(I kept the lamb chops. Just this one time. Don’t tell Artie at Winding Brook Farm up the road in Morrisville).


Ken Liatsos
PMG Creative 

Save My Manolos!

June 2, 2008

I went to pick up some shoes that I had repaired this weekend at the cobbler.  While I was chatting with the business owner, we started to discuss how the art of shoemaking and shoe repair is dying. 

Crap!  Who is going to put new plastic tips on the heels of my favorite pair of C. Labels or put one of those sole strengtheners on the bottom of my Manolo Blahnik’s? (For the record – I have no idea what the technical terms for these things are that save my shoes – just that they do!)

Driving away from the shop, I got to thinking.   Who is in charge of PR for the cobblers of the United States?  Clearly there is one big missed opportunity here!  With the box-office smash hit “Sex in the City” just out this past weekend where the characters are known for their expensive and fabulous footwear as well as the continued concern about rising gas prices and recession, timing could not be more perfect!

There is in fact, an association for cobblers and shoemakers called the Shoe Service Institute of America.  Not an easy group to find; they do not appear easily in a Google search of cobbler associations in the United States.  This is a public call to all shoemakers and cobblers associations… please invest in some PR!!  Strike now – the iron is hot!!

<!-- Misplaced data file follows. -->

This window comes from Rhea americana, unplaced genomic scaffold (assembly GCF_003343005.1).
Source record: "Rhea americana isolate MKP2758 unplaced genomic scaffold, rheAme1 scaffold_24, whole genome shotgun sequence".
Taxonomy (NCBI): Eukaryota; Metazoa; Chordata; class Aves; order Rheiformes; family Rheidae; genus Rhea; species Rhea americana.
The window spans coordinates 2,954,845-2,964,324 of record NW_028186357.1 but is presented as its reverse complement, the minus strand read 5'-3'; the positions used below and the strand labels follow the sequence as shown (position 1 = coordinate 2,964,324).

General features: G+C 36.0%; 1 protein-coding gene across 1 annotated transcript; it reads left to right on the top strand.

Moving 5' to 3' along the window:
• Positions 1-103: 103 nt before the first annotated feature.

My goal is perhaps self-serving.  One, I get to write about what I know – PR.  And two, maybe a little pr push will help more people enter into this noble and worthwhile trade as a demand will be created for the service.  On a socially responsible front, we change out our shoes too often, hopefully donating them to charity… but chances are too many shoes that still have sole get tossed. 

At PMG, this is what we call being opportunistic.  If you are indeed a member of the Shoe Service Institute of America, give me a call, I will strike you a hell of a deal!

Think you have a story that could help boost your bottom line?  Flush it out and call your media friends… you might just find your company on the front page of the paper!

Well heeled,

Nicole Ravlin